Residency creates bonds that benefit patients

Nicole Arnold, DO, thought back on her past three years in the Family Medicine Residency. She contemplated her training in medical school. She considered the many lessons – both clinically and beyond – that challenged her and meant the most to her.

Then she succinctly explained what she now knows about herself.

“The ability to endure anything,” Dr. Arnold said.

The statement itself was brief; the meaning behind it, though, was profound.

She entered the program inexperienced and eager to learn. Now she’ll graduate in September, ready to accept the responsibilities of being a full-time physician.

“The actual learning of medicine is easy enough, in retrospect, but there are many other things you learn as a resident that you weren’t aware of before,” she said. “We now know there is a social responsibility and other expectations we need to keep up with despite constant change.

“I think that represents lessons learned, which will make me be better prepared to handle so much more as a physician.”

Dr. Arnold isn’t the only one to find great worth from this experience. Graduating with her will be friend and colleague, Katie Bittner, DO. Both will stay at Carle as Family Medicine physicians.

Five others recently graduated from Carle’s other programs.

  • Robert Hoffman, MD, General Surgery Residency
  • Lauren Sakai, MD, General Surgery Residency
  • Joseph Williamson, DO, General Surgery Residency Intern
  • Seyed Tofighbakhsh, DDS, OMFS Residency
  • Amin Khoshnevisan, DMD, OMFS Residency Intern

On the verge of another life change, Dr. Arnold recalled what it was like starting her residency. 

She found common ground with her colleagues, who were also feeling apprehensive. She bonded with many over the experiences that shaped students into physicians, nobody more so than Dr. Bittner.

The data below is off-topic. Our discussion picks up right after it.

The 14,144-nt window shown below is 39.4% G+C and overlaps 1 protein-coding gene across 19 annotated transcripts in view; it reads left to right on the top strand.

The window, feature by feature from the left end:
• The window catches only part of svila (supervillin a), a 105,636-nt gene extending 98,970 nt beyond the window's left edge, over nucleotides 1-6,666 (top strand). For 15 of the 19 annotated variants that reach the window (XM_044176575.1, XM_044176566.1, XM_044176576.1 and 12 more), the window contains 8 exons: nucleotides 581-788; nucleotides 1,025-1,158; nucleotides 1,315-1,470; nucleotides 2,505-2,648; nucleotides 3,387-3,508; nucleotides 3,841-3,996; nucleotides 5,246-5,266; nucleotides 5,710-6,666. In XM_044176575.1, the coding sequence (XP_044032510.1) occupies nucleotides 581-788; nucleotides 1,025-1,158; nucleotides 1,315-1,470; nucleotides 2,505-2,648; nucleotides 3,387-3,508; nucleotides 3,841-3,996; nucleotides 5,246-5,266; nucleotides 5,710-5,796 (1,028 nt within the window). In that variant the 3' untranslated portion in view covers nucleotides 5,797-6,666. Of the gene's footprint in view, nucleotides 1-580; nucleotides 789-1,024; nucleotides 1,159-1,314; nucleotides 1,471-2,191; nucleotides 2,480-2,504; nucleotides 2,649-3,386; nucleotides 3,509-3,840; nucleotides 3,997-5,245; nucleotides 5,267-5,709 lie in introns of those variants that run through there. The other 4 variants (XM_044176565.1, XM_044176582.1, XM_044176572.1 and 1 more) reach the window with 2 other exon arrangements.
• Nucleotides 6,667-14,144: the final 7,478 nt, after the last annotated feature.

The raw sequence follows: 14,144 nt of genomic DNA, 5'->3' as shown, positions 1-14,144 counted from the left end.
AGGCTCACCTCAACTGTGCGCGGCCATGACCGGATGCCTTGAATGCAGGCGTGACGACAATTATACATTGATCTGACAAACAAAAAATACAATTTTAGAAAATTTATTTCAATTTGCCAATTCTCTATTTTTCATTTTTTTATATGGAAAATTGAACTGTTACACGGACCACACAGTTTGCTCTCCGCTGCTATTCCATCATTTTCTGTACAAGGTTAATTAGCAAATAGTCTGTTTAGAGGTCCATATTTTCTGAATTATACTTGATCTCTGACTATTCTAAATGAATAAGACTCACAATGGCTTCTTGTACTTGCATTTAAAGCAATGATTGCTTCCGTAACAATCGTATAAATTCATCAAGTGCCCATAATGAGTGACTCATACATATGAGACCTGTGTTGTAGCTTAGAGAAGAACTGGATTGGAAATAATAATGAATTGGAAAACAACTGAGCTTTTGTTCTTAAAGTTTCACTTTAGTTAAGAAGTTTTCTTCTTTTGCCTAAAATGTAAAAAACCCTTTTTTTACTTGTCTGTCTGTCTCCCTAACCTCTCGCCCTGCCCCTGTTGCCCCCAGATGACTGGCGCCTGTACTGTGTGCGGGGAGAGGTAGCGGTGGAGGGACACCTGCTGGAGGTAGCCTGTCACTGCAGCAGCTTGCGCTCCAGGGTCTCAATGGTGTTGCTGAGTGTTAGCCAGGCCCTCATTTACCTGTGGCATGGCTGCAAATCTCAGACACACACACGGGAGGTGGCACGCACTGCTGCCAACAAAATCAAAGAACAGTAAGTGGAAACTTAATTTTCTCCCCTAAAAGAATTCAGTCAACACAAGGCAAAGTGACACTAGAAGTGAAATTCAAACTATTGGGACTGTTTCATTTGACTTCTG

Although both say they have the same personality, each took a different road until they met.

Dr. Arnold took the more winding path, first graduating from the University of Illinois with a Spanish degree and business minor. Medicine remained in the back of her mind, just like it did as a kid growing up.

She remembers wanting to be a veterinarian. She even went to the University’s open house at the Veterinarian School in first grade and recalls suturing a sponge.

Later she was in awe of the operating room as she watched her stepfather conduct surgery.

Meanwhile, Dr. Bittner took a more direct route to Carle, based off a love of science. She completed undergraduate work in biology at Michigan Tech University before medical school at the Chicago College of Osteopathic Medicine.

The women were there for each other as their lives away from work became fuller and they never seemed to have enough time  to manage it all. Still, they answered each other’s questions, answered their colleagues’ questions and eventually managed concerns as co-chiefs.

 “The term ‘resident’ comes from the idea that you used to live at the hospital,” Dr. Bittner said. “Sometimes it feels like that, but because of that we developed an extremely close bond. That turned into a higher level of trust than most experience with their friends or colleagues.

“We understand each other well now, and it’s been important to have her here with me for everything we’ve accomplished.”

Both Dr. Bittner and Dr. Arnold also applauded others they learned from along the way.

“From a medical standpoint, we have become better, more efficient clinicians,” Dr. Arnold said. “We have also learned a lot about becoming better leaders and how to handle the business side of medicine.

“I think we took all the opportunities we could to learn more outside of just practicing medicine itself.”

The colleagues and friends’ next steps seem logical.

Dr. Arnold will practice at Carle’s Mahomet location, where she went to high school and wants to raise her family. Dr. Bittner will practice at Urbana on Windsor as her husband earns his PhD at the University of Illinois.

Just as Dr. Arnold briefly summed up how she changed during her residency, each was concise when describing how they feel about graduation.

“Relief,” Dr. Bittner said.

“Finally,” Dr. Arnold said. “We’re ready to move on to the next step.”